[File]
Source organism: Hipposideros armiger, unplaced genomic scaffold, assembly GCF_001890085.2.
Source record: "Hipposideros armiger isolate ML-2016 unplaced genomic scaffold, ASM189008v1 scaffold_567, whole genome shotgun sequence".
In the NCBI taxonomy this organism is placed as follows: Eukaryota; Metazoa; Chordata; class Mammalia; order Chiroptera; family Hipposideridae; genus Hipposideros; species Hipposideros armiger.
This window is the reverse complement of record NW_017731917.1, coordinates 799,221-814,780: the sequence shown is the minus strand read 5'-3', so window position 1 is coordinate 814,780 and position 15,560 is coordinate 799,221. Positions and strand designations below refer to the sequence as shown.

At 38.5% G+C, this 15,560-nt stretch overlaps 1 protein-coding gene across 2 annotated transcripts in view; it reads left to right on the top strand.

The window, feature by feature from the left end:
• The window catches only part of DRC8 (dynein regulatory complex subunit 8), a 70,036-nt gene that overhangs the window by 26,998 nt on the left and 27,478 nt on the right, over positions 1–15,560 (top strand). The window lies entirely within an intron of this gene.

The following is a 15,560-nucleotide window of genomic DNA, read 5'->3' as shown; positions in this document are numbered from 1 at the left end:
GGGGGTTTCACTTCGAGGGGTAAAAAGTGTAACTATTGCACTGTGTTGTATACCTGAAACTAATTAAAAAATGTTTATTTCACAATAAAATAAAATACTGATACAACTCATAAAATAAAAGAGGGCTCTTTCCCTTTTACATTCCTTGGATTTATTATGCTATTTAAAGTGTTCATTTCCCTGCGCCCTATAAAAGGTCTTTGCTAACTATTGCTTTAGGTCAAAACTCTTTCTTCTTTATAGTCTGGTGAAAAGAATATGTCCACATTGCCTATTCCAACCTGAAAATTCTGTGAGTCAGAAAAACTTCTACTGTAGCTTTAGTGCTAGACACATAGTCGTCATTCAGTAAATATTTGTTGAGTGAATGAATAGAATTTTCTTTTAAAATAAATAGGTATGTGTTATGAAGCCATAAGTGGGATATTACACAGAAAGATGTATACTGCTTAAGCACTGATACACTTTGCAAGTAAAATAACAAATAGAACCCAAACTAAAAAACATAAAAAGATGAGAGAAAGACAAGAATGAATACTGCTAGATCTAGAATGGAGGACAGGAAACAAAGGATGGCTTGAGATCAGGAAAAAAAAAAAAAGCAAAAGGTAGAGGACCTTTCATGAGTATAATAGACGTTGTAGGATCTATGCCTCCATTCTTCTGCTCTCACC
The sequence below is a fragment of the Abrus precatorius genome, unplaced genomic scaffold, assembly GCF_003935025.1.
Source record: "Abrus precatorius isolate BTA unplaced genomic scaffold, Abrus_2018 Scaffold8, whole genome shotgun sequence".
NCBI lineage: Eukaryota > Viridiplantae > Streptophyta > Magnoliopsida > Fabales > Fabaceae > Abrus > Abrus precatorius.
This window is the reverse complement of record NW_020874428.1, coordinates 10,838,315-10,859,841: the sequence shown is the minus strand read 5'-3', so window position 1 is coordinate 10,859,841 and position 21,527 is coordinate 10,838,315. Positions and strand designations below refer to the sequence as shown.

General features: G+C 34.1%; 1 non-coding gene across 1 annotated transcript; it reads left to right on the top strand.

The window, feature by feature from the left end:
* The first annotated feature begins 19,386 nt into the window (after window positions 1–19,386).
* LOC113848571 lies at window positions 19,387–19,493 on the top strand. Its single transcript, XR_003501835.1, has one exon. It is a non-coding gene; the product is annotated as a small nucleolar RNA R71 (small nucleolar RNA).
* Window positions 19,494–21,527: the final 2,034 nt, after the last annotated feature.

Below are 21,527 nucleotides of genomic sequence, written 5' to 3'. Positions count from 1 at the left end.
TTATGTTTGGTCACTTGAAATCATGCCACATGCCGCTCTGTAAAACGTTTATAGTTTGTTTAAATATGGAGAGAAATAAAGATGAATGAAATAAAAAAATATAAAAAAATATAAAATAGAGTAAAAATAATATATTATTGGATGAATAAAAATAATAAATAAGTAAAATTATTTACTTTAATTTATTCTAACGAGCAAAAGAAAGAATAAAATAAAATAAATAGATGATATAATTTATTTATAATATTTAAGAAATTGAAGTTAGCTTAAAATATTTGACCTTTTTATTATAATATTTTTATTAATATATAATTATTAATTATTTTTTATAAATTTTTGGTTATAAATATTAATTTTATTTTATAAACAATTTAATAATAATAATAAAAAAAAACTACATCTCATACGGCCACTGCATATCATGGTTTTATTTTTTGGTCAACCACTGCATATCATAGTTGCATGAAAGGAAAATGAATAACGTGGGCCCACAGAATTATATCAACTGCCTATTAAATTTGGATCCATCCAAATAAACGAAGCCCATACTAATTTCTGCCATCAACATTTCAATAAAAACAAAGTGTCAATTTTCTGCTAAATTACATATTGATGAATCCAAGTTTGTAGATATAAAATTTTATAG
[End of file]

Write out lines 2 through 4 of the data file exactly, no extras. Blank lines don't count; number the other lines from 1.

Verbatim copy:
Source record: "Hipposideros armiger isolate ML-2016 unplaced genomic scaffold, ASM189008v1 scaffold_567, whole genome shotgun sequence".
In the NCBI taxonomy this organism is placed as follows: Eukaryota; Metazoa; Chordata; class Mammalia; order Chiroptera; family Hipposideridae; genus Hipposideros; species Hipposideros armiger.
This window is the reverse complement of record NW_017731917.1, coordinates 799,221-814,780: the sequence shown is the minus strand read 5'-3', so window position 1 is coordinate 814,780 and position 15,560 is coordinate 799,221. Positions and strand designations below refer to the sequence as shown.